The Benefits of Passion
Yet Annie can no more control her characters than she could a congregation. Outrageous Isabella and butter-wouldn’t-melt Barney hurtle unbidden into difficult situations that lead Annie inexorably back to her own repressed upbringing and present predicament. Some of their liberation rubs off on her too, and when she meets brusque outsider Will, Annie plunges into passion as uninhibitedly as Isabella.
But Annie’s vocation, like her libido, won’t lie down, and she despairs of finding a happy ending to either of her stories . . .
A delightful novel: funny, life-enhancing and humane . . . Above all, she displays a genuine ability to make religion palatable for a secular age. Forget The Rector’s Wife [Joanna Trollope’s bestselling 1992 novel], this is the real thing.
She has again succeeded in creating a cast of compelling characters (some of whom made their first appearance in Angels and Men), whose fate one becomes anxious to discover.
Catherine Fox has written at least five novels and an additional autobiography Fight the Good Fight, which is an entertaining history of her life growing up and being a young mother, a martial arts aficionado and being married to a man working in the Church of England.
Catherine, a popular former columnist on this newspaper, studied English at Durham and went on to get a PhD in Theology. She is a writer who can pack each and every paragraph with vivid description, and in this novel, humour and action together with quite often a touch of romance, and if not romance, then lust! I feel sure that other diarists in the past on reading Catherine’s column in our paper must have had a twinge of envy that she could be so spontaneous, rib-ticklingly funny and original.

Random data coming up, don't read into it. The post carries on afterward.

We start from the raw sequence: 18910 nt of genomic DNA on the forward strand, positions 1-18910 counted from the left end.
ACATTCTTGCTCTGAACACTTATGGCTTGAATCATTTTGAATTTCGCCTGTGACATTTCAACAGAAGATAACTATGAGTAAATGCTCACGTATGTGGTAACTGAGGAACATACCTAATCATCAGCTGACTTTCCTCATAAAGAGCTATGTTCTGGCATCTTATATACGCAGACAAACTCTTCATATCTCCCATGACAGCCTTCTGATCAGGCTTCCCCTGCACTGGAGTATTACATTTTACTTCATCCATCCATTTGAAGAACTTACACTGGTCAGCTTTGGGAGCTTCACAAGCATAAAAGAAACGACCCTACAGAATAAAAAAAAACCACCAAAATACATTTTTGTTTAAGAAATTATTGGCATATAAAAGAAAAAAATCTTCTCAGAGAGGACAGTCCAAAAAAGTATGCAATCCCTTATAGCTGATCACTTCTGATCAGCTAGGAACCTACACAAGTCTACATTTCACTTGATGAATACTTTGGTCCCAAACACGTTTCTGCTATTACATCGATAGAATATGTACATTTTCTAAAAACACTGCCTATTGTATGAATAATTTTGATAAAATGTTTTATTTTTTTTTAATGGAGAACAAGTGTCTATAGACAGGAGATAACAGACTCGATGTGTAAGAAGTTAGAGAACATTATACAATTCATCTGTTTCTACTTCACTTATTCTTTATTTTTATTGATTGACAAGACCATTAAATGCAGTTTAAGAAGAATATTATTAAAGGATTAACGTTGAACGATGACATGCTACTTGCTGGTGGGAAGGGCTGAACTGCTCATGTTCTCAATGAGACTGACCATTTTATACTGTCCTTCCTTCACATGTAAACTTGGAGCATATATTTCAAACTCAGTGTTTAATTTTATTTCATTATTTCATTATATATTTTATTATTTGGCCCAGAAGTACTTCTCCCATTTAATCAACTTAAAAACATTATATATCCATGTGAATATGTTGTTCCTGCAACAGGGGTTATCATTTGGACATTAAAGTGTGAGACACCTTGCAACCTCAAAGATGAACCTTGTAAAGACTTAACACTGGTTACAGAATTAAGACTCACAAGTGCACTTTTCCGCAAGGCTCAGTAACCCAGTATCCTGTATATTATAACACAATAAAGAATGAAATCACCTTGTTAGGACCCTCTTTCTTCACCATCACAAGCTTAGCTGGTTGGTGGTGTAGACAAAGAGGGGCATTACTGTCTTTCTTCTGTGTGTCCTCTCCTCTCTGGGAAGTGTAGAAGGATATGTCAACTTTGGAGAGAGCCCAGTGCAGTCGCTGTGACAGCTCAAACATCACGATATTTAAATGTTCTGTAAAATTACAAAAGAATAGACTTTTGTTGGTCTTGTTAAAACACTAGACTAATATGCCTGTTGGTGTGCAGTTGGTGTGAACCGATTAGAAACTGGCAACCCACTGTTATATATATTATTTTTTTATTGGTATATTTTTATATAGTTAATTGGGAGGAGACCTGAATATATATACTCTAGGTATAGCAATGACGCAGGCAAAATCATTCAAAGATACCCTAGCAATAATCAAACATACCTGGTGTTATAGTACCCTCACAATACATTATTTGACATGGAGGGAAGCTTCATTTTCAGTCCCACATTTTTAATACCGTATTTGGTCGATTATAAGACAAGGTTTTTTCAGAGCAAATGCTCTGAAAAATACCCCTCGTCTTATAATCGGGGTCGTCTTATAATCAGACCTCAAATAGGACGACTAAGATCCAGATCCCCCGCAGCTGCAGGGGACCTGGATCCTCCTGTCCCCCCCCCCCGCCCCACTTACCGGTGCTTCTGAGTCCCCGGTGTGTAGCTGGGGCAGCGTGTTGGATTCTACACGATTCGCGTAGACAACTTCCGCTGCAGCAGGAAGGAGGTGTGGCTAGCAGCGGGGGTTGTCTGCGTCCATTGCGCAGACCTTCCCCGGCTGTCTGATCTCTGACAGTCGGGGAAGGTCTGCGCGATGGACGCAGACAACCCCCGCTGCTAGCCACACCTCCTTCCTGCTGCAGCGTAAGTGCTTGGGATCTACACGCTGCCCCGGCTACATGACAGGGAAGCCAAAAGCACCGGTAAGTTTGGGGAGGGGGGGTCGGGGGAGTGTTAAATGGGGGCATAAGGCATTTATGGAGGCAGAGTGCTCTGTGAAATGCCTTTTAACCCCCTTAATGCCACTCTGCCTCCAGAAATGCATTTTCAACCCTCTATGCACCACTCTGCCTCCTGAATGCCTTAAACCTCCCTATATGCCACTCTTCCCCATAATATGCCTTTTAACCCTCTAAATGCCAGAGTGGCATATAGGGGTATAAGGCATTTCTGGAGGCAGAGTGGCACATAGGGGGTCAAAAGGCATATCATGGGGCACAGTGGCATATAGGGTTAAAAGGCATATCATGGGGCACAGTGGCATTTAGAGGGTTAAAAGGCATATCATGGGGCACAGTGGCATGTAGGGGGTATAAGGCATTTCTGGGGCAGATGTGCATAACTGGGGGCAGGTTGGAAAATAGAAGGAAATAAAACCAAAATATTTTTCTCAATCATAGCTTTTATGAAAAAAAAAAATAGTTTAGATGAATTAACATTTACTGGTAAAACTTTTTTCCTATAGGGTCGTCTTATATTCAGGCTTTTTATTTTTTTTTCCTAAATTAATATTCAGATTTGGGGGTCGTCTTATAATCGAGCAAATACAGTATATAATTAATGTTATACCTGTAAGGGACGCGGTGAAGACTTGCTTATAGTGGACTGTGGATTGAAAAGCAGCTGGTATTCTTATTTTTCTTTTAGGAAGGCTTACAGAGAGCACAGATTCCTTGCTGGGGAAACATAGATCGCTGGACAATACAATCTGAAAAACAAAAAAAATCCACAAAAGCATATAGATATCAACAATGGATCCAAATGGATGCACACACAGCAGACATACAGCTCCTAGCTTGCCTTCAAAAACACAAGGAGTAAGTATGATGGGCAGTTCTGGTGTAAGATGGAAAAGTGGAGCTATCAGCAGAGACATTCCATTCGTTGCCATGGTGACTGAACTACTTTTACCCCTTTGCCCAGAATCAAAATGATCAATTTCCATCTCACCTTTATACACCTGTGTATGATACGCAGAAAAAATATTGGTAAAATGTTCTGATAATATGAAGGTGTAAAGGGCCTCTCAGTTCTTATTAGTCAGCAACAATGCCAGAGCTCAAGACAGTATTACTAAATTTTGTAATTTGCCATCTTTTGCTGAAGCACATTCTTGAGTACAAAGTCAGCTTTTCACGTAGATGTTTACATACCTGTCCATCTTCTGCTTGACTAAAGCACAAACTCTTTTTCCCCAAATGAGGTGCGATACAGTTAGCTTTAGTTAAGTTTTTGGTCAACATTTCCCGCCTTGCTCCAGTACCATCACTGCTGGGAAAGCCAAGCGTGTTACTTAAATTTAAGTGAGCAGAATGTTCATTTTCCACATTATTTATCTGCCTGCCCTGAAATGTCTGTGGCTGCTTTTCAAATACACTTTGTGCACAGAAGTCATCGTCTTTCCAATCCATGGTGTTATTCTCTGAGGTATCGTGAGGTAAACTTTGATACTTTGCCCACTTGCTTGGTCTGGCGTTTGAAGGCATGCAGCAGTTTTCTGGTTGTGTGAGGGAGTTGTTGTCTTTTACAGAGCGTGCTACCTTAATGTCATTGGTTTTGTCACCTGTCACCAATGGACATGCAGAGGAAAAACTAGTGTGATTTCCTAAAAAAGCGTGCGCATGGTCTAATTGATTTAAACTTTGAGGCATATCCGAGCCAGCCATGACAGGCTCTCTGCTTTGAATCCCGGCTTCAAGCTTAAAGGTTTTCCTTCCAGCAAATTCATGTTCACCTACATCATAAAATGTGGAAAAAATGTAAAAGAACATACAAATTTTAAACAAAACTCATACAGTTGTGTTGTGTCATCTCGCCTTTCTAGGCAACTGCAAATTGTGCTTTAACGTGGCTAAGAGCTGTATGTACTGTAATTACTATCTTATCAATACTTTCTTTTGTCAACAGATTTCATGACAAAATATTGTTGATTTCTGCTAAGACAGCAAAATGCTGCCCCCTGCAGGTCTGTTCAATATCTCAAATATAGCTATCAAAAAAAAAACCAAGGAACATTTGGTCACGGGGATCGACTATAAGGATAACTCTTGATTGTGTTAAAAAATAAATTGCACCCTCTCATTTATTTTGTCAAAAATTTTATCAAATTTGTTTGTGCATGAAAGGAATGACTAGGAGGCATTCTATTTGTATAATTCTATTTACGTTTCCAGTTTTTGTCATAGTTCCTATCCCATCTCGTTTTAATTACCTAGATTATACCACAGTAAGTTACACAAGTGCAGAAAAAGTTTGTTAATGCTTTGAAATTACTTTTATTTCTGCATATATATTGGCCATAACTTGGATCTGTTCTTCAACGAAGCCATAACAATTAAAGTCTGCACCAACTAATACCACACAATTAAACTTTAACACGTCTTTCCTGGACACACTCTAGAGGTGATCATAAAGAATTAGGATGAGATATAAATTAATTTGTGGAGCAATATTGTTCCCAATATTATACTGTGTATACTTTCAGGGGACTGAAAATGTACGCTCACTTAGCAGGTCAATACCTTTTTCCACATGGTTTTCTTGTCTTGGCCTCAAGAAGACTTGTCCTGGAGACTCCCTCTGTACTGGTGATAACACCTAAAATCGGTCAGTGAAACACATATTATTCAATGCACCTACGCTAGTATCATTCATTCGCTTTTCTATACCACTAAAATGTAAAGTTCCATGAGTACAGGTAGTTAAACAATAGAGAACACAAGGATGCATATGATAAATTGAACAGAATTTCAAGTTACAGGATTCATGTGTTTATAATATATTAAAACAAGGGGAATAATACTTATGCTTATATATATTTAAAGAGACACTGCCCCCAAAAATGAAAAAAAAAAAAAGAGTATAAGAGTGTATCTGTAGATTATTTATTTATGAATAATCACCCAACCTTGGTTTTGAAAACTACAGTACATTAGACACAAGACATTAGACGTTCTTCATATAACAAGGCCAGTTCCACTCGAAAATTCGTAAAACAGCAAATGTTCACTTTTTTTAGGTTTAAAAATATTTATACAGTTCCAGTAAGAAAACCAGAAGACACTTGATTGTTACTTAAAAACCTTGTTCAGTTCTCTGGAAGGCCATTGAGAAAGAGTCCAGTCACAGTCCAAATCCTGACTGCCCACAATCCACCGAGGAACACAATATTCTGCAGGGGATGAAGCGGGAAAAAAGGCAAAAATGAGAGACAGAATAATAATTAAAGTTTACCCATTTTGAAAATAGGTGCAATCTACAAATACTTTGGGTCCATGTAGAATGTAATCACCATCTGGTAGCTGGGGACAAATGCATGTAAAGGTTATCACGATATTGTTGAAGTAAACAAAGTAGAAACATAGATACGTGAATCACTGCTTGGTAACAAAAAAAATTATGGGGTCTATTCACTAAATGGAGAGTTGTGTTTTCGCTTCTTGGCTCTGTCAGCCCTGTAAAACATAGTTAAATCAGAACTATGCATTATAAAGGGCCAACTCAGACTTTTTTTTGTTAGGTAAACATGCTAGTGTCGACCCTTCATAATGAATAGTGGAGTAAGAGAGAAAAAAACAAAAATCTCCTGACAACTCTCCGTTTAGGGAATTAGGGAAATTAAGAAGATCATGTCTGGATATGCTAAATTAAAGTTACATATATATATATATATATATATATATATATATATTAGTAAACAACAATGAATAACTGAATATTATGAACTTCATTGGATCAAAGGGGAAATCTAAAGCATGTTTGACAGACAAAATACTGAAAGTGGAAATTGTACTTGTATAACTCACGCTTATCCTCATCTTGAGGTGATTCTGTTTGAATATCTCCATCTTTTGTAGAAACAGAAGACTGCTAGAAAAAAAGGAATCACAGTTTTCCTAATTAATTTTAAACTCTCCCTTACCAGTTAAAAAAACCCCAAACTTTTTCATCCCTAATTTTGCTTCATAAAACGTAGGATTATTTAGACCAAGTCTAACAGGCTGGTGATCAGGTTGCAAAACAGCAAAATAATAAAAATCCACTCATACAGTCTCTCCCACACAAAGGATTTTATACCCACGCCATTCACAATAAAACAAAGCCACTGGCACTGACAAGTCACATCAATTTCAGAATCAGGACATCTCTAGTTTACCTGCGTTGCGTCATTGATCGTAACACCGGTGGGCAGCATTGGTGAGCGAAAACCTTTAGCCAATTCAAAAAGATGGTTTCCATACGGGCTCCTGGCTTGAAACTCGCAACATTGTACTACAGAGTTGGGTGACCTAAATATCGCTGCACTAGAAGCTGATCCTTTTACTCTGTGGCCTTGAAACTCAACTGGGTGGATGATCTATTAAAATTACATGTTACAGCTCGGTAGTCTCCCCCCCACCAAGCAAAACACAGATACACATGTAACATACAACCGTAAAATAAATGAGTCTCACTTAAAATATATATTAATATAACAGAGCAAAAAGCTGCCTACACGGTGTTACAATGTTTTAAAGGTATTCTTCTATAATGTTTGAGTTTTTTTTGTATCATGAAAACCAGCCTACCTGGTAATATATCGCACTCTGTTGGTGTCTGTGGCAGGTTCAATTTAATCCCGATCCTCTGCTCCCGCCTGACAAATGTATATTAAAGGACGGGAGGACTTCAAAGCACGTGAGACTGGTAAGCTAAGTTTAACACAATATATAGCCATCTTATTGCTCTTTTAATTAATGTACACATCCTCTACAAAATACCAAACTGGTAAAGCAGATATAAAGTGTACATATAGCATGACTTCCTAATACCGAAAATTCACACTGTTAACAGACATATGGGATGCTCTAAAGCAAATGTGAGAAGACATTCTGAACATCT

This book is told almost wholeheartedly from the female viewpoint, though making room for the male reader to “get in” with the story. The female characters are feisty and have a definite tendency to be totally “nymphomaniacal” in their attitudes towards the male characters, most definitely to the point of farce. What tends to be frustrating about the storyline is that closure to a lot of these scenes of the female characters lusting after their hearts’ desire leads quite often to a totally no-win situation where the female characters are infuriatingly rebuffed by controlling, heterosexual behaviour by the male counterparts. However, the scenarios and dialogue are hilarious.
Are we really bothered whether one of our heroines succeeds in working in the church? Well, we are certainly informed that she is totally fallible where her ability to fall for men is concerned, and about her own private examining as to whether she is up to the job emotionally, as passages are devoted to her own personal self-examination in the bigger picture with God on board. In effect this gives the reader a sense of distance between humans and God and the church is sandwiched in between containing “mere mortals” with their own idiosyncratic flaws and failures.
What is the purpose of writing a book where the girls are full of uncontrollable lust and the guys are more restraining and controlling? It is hilariously funny and descriptive, and it could be a solace and a reassurance to lusty ladies that men are good sorts and are capable of not only controlling their sexual urges but also or restraining themselves from “going all the way” with passionate amours.